Bustle for muscle

by Brennen Reeves

A mom who played college basketball. A dad who entered the army at eighteen. A brother who received a football scholarship after high school. That’s my family.
Me, I like theatre and acting.

I like to workout. I can do most anything, though I tire when I run. Running, not a daunting task for anyone else in my family- nor was the ability to put on weight or the ability to gain muscles. Both were and still remain a struggle of mine today. I understand the weight section- I have CF, my heart beats faster than other hearts, my digestive tract is not on track and diabetes is well, diabetes. Sadly, I cannot understand why I cannot gain muscle. Or turn the muscle that now exists to a lean quality.
I exercise just as much as the next person.

My parents and brother, they’re athletes. Sure, being athletic doesn’t necessarily mean you possess muscle, but my family did. I retained some of those genes. I played baseball, I owned a lacrosse stick, I love to golf. I count that as a sport (so what if I ride in the cart?).
I have coordination.

I received a bilateral lung transplant over 7 years ago. Within that gap, and day by day I become more flexible, stronger, newly energized, with no luck of further muscle growth. The weight is there. Up about thirty-five pounds. But how come there is no significant muscle gain, or the leanness to which I work for? Could it be a diet issue? Because the thirty, sixty, ninety day routine after these 7 years has been ineffective. I still come up short and this lets me down, my physical appearance.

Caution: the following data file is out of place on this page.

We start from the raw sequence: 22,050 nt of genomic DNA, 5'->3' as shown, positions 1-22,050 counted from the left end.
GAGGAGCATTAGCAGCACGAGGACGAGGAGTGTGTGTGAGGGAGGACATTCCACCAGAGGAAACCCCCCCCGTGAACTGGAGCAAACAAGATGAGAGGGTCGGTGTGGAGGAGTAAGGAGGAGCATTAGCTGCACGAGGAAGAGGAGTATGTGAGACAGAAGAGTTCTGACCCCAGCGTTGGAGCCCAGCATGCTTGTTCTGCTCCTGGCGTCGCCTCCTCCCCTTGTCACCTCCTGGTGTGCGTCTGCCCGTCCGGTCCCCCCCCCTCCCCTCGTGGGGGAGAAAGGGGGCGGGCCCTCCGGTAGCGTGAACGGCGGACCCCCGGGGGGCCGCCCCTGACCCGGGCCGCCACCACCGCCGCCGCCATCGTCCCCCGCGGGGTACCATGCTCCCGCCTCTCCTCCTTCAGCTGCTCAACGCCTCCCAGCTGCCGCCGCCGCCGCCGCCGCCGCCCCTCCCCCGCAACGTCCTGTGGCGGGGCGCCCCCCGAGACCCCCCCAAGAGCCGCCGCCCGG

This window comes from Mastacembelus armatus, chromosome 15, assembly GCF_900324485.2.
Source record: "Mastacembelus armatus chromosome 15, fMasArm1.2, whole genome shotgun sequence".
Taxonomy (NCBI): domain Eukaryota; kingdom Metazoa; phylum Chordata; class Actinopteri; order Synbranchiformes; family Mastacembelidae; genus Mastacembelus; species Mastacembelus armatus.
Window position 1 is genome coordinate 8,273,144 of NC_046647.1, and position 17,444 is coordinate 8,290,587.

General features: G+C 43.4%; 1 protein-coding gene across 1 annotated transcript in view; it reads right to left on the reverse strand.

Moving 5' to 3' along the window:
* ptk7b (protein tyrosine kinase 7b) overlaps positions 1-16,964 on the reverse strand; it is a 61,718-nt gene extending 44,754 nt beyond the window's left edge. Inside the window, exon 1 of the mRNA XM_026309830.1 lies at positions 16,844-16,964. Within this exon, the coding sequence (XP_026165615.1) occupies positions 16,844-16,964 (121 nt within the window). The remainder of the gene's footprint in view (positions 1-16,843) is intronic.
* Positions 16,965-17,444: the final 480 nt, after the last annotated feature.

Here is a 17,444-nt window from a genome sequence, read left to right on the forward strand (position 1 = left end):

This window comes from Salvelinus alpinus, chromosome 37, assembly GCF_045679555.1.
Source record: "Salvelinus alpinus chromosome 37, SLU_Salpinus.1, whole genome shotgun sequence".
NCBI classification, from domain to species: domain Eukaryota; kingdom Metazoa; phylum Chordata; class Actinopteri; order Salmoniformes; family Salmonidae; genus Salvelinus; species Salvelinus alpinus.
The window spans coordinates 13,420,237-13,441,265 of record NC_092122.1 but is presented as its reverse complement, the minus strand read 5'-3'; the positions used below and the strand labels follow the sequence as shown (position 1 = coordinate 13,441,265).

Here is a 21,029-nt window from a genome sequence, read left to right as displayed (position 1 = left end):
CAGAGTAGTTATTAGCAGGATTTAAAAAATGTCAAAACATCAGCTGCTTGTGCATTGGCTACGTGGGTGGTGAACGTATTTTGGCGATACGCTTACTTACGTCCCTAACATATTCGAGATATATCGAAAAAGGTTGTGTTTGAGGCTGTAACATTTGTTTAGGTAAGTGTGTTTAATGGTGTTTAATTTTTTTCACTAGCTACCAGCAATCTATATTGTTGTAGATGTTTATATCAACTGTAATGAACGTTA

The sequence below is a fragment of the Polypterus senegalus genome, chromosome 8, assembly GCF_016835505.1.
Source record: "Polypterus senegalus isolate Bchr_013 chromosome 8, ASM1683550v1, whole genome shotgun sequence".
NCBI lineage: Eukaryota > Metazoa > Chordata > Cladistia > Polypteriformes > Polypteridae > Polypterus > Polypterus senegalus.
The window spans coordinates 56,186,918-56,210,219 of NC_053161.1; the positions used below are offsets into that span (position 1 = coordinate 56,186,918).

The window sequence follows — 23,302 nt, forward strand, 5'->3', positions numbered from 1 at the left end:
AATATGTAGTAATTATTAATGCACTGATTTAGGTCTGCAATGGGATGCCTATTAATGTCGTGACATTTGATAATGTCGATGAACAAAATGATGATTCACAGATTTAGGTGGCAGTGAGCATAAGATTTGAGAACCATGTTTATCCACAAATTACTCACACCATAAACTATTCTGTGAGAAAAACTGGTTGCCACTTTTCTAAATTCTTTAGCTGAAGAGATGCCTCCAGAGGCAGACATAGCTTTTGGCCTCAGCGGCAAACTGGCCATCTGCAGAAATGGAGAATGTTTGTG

I’m 5’6” and weigh around 120lbs. My body is symmetrically balanced. I have new lungs. There’s the determination- so why this outcome or lack of?
This is not a lecturer post but more a collaborative question- what is your secret? Do you have a secret? Is it a secret?

Sure, I still have CF, yes, my heart still beats faster than other hearts, yes, my digestive tract needs aligning, and well, diabetes still remains diabetes. Just about every other facet since my surgery has changed, emotionally, physically, etc., and my body is still present just with a little more weight with nowhere to go.

I challenge this. Could it be the severed nerves under my breast plate have yet to heal or reconnect, making it harder to attract muscle in this area? The numbness from my shoulders on down through the wrists lose feelings during most points of the day, is that a sign indicating powerless limbs?

“7years. Brennen your body needs more time to heal”
Ok.
—–
Wait,
or could it just be my body?

Only I Can Look Into My Mirror

Guest Blog By: Brennen Reeves

If I were to count all of the scars on my body, the ones visible to a bystander at the beach, I’d need your fingers and toes, plus mine. And someone to mark the tallies. Thirty-eight. I’ve counted. From my chest, to my stomach, up to my neck, and down to my ankles the grooves are endless it seems. I don’t think I have any on my back but then again I cannot see my back and I still have trouble with sensation from the bilateral lung transplant I received in 2011, so I wouldn’t be able to feel them either. Continue reading Only I Can Look Into My Mirror

Making it Matter Ep. 16

Making it Matter Ep. 16 – Football and Cystic Fibrosis